Aloe vera is great for sunburn. I have never tried it for beestings.

    2. mistyhorizon2003 profile image94
      mistyhorizon2003posted 5 years agoin reply to this

      It works great for most stings, even nettle stings. I so love this plant smile

    3. Seeker7 profile image95
      Seeker7posted 5 years agoin reply to this

      I agree misty, the Aloe Vera plant is an amazing healer in the raw. Vinegar works great and if your out in the wilds and get stung by nettles, take a piece of dock leaf and rub it on the area - works wonders, it might even help bee stings?

    4. backporchstories profile image79
      backporchstoriesposted 5 years agoin reply to this

      Dock in one of the items in our heal all salve.  Happy to report I did not get sick this time....first time ever!  I love herbs when you know how to use them!

  13. Sherry Hewins profile image96
    Sherry Hewinsposted 5 years ago

    If you're allergic to them, use your epi pen and go to the hospital.

    1. backporchstories profile image79
      backporchstoriesposted 5 years agoin reply to this

      I have no insurance and will not let a bee sting cost me that much money unless it effects my lungs!  Really, my husband and I work with natural herbs....lucky we have that knowledge!

  14. profile image54
    cassiefranksposted 5 years ago

    i always used to use the menthol tabacco andd a little bit of waterto make like a paste and put it on where they stung you and it takes the stinger out as for the allergic part i took ibprofen that helped me but i am only mildly allergic.

  15. The RV Guy profile image71
    The RV Guyposted 5 years ago

    It's amazing how something so small can cause so much discomfort!  I've always used moist tobacco or baking soda to relieve the initial sting followed by an ice cold beverage in the shade doing absolutely nothing.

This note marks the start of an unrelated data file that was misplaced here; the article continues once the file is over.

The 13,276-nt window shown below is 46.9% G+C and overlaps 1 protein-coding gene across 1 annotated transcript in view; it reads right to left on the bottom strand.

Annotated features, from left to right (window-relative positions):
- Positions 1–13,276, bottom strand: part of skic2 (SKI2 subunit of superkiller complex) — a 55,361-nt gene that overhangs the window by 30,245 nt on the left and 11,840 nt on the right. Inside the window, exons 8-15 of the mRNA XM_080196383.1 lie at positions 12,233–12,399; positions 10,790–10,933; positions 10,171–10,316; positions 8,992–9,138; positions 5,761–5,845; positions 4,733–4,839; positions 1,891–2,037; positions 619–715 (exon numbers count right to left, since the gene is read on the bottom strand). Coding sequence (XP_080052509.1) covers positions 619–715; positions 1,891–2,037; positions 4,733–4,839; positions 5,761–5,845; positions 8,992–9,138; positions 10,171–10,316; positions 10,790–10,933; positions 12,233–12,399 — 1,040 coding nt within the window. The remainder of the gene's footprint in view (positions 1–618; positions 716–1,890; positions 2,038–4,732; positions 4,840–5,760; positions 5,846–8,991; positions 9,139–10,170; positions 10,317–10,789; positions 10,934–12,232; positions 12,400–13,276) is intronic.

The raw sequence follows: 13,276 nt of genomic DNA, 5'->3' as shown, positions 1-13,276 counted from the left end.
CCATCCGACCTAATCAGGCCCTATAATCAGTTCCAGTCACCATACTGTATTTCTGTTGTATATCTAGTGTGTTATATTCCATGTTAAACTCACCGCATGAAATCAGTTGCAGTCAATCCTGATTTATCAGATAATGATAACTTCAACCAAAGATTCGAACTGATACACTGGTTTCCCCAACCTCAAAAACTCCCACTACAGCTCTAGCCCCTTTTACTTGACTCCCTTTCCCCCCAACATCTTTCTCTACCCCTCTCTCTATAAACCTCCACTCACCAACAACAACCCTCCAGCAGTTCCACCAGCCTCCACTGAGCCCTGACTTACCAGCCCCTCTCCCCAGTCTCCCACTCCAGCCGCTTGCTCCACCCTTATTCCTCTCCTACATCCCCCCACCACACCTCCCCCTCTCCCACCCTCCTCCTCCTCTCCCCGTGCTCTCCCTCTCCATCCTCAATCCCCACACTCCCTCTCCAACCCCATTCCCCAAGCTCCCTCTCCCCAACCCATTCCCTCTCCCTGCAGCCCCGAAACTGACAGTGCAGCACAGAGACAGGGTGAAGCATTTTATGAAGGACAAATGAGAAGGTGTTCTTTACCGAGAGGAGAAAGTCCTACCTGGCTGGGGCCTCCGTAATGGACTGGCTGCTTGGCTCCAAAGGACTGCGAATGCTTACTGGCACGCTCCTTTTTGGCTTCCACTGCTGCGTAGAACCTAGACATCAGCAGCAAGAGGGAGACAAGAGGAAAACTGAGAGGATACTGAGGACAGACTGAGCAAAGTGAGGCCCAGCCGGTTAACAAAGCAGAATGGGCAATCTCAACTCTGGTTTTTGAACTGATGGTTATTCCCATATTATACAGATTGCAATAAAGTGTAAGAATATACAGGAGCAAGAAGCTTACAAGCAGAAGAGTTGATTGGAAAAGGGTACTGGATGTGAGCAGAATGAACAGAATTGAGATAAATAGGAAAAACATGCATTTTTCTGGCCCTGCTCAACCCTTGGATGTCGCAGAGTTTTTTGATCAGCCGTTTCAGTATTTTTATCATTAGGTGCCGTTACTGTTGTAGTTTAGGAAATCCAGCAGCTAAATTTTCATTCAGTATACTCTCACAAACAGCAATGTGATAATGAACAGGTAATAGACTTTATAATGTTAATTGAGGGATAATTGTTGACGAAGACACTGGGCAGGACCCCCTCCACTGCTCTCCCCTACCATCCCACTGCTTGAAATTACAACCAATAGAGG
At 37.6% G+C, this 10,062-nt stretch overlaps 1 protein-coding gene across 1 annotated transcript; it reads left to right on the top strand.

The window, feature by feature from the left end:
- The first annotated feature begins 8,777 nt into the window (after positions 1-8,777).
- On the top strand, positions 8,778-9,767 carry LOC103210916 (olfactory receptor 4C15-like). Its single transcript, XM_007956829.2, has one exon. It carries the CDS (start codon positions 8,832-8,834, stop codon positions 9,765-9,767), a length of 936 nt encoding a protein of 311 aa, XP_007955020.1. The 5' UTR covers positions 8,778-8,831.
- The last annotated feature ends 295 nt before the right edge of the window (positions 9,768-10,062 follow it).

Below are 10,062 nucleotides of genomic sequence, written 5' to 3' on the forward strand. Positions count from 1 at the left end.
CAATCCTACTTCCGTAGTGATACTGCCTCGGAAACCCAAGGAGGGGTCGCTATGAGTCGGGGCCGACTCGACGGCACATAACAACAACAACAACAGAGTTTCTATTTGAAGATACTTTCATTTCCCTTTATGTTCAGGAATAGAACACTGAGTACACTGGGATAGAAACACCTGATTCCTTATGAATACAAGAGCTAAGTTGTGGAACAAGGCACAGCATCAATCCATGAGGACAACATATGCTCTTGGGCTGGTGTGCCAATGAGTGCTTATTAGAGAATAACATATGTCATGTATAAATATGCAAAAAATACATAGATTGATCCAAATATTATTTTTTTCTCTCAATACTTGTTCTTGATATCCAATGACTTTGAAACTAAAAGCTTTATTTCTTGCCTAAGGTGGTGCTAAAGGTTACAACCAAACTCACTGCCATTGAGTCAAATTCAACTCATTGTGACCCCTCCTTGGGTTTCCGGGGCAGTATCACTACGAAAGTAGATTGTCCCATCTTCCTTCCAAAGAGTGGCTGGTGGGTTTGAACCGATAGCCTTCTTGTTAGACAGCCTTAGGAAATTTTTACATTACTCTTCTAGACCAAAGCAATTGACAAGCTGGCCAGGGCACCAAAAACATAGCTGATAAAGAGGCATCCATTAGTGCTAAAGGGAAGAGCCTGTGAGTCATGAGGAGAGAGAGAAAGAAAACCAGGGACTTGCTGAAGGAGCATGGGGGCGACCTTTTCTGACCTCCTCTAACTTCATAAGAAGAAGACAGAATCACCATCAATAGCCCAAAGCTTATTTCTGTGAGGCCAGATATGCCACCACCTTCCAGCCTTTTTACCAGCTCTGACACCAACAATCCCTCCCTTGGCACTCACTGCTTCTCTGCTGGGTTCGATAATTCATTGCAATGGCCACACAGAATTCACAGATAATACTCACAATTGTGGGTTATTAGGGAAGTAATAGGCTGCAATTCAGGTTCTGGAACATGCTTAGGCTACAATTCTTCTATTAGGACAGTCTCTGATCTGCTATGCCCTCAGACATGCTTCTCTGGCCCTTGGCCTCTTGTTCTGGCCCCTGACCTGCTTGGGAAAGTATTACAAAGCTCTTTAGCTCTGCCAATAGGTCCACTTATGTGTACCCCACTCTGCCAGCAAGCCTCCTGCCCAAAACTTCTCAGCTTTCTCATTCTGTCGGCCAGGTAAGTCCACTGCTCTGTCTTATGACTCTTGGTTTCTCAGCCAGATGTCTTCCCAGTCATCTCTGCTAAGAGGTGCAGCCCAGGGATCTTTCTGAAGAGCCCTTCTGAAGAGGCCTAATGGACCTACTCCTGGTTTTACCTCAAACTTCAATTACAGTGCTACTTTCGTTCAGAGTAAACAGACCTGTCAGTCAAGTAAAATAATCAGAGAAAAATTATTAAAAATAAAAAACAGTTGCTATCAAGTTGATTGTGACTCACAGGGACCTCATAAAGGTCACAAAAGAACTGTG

If alergic, there is no better remedy than the closest emergency room!

  16. WebsiteConfetti profile image66
    WebsiteConfettiposted 5 years ago

    My family used to have a bee hive and I used to stupidly walk barefoot in the back yard and got stung that many time that ive tried many home remedies. The one that works best for me is a slice of onion placed over the sting. I think its more effective if its applied immediately after the sting, but I think it still helps if time has passed.

  17. artist101 profile image68
    artist101posted 5 years ago

    Benedryl, 50mg, and rest. Applying meat tenderizer will also help. Make a paste with about a tsp of water, apply to sting, as it dries, it will dispel the stinger and venom. I agree with the rest get an epi pen, as most allergic responses increase upon numerous stings, meaning the next time could be fatal. Its never the first peanut, its always the 5 or 6 one. If the throat itches, any lymph gland swells, tongue swells, difficulty swallowing, difficulty talking, dizziness, difficulty breathing is only one sign of anylphalatic. As well as a racing heart beat, and sweating. Go to an ER.
    As far as paying for it, payment plans can be arranged, and if your income is low, without insurance, ask about indigent care, many hospitals have this program for low income, non insured individuals.